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Hurricane Costs Rise Mainly Due to Rising Coastal Population



(p. A6) Counties along the U.S. shoreline that endured hurricane-strength winds from Florence in September experienced a surge in population from 1980 to 2017, with an increase of 95 people per square mile--more than double the density. Overall, Gulf and East Coast shoreline counties, those vulnerable to hurricane strikes, increased by 160 people per square mile, compared with 26 people per square mile in the rest of the mainland, over the same period.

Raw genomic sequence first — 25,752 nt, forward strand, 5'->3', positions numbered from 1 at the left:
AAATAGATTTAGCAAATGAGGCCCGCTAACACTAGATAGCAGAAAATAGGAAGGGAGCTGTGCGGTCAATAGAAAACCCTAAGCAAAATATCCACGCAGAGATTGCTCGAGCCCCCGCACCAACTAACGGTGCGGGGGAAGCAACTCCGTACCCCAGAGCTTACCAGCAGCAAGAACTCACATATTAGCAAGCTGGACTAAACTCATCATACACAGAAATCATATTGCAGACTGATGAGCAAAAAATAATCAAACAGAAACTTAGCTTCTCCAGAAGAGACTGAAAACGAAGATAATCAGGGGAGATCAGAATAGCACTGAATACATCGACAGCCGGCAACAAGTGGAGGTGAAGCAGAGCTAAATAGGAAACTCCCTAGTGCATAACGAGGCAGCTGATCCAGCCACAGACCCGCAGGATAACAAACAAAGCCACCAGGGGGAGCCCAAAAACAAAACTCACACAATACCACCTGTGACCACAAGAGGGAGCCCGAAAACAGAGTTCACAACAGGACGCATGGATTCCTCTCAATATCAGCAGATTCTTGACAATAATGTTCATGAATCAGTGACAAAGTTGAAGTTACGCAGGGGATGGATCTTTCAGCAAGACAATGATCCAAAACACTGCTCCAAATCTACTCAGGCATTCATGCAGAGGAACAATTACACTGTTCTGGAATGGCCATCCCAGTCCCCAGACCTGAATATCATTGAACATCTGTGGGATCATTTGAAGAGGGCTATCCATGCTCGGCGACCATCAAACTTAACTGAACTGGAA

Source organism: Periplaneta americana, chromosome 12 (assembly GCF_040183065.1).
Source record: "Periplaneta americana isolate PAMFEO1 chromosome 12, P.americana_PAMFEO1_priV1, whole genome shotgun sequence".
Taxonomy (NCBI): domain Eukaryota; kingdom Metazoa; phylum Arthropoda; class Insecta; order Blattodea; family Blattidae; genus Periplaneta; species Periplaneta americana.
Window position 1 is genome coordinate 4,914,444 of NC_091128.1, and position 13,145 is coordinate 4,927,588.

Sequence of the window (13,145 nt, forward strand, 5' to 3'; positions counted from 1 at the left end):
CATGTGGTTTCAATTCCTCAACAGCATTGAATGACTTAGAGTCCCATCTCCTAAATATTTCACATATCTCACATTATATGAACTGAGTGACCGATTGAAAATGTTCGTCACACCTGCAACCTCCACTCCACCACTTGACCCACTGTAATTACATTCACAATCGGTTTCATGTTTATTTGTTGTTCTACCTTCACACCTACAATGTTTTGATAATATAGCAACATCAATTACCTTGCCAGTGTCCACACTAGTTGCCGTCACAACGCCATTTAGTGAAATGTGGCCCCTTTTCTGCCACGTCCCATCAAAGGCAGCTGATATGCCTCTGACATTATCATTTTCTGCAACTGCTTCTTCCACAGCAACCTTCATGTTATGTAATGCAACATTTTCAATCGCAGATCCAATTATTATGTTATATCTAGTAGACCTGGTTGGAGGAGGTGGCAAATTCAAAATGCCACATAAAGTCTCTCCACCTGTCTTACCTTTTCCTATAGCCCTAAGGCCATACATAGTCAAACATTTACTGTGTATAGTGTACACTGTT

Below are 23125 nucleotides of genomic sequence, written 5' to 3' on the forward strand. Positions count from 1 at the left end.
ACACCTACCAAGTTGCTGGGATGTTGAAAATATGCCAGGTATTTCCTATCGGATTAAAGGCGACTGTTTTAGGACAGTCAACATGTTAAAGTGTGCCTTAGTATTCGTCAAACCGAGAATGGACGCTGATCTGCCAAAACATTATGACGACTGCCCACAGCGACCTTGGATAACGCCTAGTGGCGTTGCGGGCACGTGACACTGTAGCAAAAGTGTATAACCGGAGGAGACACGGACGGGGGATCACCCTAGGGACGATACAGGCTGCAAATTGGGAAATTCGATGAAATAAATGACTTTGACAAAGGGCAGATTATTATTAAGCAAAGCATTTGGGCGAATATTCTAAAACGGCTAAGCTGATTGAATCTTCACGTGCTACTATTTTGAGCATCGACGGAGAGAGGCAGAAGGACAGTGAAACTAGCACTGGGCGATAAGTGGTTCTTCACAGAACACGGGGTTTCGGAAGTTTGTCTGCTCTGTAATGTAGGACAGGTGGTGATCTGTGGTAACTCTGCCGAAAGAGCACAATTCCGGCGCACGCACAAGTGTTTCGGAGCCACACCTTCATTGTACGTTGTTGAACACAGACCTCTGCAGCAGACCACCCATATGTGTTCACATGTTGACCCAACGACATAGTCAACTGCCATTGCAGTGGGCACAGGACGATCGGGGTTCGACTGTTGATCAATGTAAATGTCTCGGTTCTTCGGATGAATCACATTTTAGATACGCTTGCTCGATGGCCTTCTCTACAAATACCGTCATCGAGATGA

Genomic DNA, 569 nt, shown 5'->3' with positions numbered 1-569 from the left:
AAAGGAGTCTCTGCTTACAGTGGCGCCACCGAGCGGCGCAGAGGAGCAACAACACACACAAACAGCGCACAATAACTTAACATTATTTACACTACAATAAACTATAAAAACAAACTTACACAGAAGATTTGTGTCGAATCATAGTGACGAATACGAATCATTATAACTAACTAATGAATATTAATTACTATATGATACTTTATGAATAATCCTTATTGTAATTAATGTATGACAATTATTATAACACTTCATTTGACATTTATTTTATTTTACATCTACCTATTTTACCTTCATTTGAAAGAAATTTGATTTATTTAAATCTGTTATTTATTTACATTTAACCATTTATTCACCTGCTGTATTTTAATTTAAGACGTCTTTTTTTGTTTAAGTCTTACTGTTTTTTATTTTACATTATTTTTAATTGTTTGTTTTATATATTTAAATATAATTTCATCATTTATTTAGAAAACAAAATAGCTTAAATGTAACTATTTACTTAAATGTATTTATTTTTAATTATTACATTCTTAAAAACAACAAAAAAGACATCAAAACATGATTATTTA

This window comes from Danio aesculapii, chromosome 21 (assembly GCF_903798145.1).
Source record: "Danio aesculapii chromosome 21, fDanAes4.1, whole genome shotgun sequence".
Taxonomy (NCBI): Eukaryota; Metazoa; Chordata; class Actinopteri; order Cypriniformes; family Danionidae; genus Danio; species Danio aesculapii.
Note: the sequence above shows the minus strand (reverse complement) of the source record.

"Coastal population and exposure growth is certainly the predominant driver of increased damage costs associated with hurricanes," says Steve Bowen, director and meteorologist at consulting firm Aon 's Risk Solutions division.



For the full story, see:

Kara Dapena. "'When Videogames Can Help." The Wall Street Journal (Thursday, Oct. 4, 2018): A6.

(Note: the online version of the story has the date Sept. 29, 2018, and has the title "The Rising Costs of Hurricanes." Unlike the print version, the online version was much longer, sometimes had different wording, and listed an author. Where wording differed in the passages quoted above, the online version was used.)






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